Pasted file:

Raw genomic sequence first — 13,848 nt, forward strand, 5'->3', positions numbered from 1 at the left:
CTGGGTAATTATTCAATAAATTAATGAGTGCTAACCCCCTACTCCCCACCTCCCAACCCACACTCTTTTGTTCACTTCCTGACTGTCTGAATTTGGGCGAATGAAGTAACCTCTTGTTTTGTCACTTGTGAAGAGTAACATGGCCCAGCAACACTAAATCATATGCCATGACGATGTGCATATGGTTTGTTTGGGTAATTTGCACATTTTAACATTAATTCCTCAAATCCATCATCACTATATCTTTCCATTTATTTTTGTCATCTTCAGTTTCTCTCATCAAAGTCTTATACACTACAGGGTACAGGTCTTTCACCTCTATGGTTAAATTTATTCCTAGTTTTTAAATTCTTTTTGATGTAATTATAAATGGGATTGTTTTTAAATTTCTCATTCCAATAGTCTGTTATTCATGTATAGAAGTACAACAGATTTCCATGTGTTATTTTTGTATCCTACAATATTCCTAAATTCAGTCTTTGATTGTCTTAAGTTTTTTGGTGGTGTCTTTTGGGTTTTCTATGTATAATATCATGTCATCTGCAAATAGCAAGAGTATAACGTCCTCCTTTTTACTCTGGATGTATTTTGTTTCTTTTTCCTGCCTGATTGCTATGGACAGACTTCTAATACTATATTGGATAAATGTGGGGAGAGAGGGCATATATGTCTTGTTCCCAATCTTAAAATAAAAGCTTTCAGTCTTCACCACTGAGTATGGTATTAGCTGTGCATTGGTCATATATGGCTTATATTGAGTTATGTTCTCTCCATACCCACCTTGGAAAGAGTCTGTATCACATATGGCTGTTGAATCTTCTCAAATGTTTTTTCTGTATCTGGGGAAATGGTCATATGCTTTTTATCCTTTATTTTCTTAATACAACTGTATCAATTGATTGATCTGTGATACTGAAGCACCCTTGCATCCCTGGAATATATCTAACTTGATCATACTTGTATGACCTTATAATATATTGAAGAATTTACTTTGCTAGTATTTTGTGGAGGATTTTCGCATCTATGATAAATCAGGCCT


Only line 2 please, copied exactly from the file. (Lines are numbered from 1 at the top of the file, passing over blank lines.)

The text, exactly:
CTGGGTAATTATTCAATAAATTAATGAGTGCTAACCCCCTACTCCCCACCTCCCAACCCACACTCTTTTGTTCACTTCCTGACTGTCTGAATTTGGGCGAATGAAGTAACCTCTTGTTTTGTCACTTGTGAAGAGTAACATGGCCCAGCAACACTAAATCATATGCCATGACGATGTGCATATGGTTTGTTTGGGTAATTTGCACATTTTAACATTAATTCCTCAAATCCATCATCACTATATCTTTCCATTTATTTTTGTCATCTTCAGTTTCTCTCATCAAAGTCTTATACACTACAGGGTACAGGTCTTTCACCTCTATGGTTAAATTTATTCCTAGTTTTTAAATTCTTTTTGATGTAATTATAAATGGGATTGTTTTTAAATTTCTCATTCCAATAGTCTGTTATTCATGTATAGAAGTACAACAGATTTCCATGTGTTATTTTTGTATCCTACAATATTCCTAAATTCAGTCTTTGATTGTCTTAAGTTTTTTGGTGGTGTCTTTTGGGTTTTCTATGTATAATATCATGTCATCTGCAAATAGCAAGAGTATAACGTCCTCCTTTTTACTCTGGATGTATTTTGTTTCTTTTTCCTGCCTGATTGCTATGGACAGACTTCTAATACTATATTGGATAAATGTGGGGAGAGAGGGCATATATGTCTTGTTCCCAATCTTAAAATAAAAGCTTTCAGTCTTCACCACTGAGTATGGTATTAGCTGTGCATTGGTCATATATGGCTTATATTGAGTTATGTTCTCTCCATACCCACCTTGGAAAGAGTCTGTATCACATATGGCTGTTGAATCTTCTCAAATGTTTTTTCTGTATCTGGGGAAATGGTCATATGCTTTTTATCCTTTATTTTCTTAATACAACTGTATCAATTGATTGATCTGTGATACTGAAGCACCCTTGCATCCCTGGAATATATCTAACTTGATCATACTTGTATGACCTTATAATATATTGAAGAATTTACTTTGCTAGTATTTTGTGGAGGATTTTCGCATCTATGATAAATCAGGCCT